Income inequality is a huge problem, and requires a range of political solutions to address it adequately.

However, it would be inaccurate to assume that the difficulties, anxieties, and insecurities of workers in the modern world are caused only by this one problem, and that political action is the only answer. For instance, over-population, over-competition, over-consumption, and automation are also parts of the same problem. Labor becomes cheaper, over-worked, and more expendable because of those other issues. As always, there are costs as well as benefits for any progress, and we are pushing everyone too fast. Having children and providing them with competitive educations becomes more and more expensive. People try to behave as their parents did, even if it's no longer so easy to do. Yet people do share in the riches of modern society, and live lavishly compared with plantation-era slaves. So the comparison only works in certain narrow ways.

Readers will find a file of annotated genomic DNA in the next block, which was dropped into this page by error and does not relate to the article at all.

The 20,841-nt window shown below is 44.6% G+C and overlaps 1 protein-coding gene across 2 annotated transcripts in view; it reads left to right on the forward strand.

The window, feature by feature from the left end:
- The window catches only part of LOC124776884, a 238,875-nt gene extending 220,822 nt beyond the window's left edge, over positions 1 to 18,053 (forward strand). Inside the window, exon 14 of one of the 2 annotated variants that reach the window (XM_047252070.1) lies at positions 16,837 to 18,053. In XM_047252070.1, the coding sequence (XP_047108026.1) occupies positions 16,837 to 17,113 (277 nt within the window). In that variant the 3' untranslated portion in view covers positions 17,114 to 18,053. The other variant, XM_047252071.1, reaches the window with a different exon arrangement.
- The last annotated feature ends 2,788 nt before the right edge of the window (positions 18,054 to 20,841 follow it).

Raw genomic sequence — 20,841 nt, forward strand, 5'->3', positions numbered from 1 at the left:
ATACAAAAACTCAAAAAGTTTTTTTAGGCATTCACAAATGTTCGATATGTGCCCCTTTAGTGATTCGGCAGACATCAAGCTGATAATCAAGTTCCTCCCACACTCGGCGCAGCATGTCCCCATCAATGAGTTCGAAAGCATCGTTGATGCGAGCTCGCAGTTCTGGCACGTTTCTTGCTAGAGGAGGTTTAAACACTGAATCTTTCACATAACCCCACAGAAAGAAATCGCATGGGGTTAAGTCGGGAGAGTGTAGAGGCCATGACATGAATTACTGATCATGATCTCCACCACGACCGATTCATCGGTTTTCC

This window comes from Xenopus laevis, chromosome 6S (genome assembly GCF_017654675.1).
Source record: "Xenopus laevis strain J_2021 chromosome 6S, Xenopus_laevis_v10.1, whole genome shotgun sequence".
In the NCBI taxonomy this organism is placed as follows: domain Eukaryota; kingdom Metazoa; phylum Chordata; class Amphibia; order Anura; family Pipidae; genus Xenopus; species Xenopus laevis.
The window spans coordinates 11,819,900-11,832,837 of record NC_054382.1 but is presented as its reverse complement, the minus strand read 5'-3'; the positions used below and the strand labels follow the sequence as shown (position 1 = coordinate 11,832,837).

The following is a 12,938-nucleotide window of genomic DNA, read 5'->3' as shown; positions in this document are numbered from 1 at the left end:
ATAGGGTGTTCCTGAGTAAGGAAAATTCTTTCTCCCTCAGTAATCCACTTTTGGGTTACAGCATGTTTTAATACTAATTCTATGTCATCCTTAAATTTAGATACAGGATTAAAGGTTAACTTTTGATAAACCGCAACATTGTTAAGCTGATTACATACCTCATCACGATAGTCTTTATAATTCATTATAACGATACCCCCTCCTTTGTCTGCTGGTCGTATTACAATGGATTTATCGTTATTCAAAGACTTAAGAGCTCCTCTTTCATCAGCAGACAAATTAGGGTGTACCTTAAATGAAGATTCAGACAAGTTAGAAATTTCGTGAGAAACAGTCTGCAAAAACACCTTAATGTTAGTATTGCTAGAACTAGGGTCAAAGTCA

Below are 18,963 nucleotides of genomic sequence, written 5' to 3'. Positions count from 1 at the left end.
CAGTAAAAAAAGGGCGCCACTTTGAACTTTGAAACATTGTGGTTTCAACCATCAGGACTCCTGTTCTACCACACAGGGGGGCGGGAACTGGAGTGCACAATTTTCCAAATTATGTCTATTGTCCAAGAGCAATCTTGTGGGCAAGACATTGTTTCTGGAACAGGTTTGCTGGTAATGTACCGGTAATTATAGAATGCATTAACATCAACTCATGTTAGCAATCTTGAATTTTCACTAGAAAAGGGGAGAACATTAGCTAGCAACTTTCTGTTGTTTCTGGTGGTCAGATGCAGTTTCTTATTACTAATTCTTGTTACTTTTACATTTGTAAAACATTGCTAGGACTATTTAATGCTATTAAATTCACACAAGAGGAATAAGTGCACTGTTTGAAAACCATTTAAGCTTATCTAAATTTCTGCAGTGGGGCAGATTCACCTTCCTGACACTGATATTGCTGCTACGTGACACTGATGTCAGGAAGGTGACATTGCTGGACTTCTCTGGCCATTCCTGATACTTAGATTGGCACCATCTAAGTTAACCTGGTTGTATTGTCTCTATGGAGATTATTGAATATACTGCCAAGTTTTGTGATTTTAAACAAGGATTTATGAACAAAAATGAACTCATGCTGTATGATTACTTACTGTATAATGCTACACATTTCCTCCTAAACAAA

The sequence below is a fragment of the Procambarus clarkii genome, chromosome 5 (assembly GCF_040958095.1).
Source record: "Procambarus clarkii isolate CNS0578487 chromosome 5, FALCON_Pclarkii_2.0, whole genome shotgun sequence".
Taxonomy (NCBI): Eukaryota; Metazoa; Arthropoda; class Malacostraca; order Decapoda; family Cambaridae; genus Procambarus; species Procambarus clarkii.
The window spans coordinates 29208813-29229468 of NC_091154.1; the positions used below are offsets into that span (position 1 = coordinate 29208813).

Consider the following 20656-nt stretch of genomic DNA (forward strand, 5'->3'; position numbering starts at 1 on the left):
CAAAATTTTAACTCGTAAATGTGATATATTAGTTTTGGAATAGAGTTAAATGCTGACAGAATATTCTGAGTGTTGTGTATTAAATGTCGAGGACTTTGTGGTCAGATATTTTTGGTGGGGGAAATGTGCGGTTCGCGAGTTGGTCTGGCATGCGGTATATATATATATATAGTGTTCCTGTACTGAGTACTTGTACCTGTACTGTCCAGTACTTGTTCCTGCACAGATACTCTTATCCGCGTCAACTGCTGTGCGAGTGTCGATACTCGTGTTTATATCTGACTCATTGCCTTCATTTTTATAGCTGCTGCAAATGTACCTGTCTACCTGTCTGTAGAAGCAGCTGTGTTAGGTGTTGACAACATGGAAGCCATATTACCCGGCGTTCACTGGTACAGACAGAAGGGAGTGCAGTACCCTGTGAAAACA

The way I see it, most people are paid to do jobs they will only do if they are paid. Misery is built right into that equation.
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#5

Plantation capitalism
@Alan V, the wealth disparity is the most dangerous economic issue confronting America right now, because once folks understand that no matter how hard they work they still cannot get ahead, they get desperate. Automation is a big part of that.

Wealth in America is often expressed in home-ownership and home values. But when people cannot buy their own homes and must rent -- or when people can only buy into poor neighborhoods -- they also put a limit on the education of their children here in America, because school-funding is generally drawn from property taxes.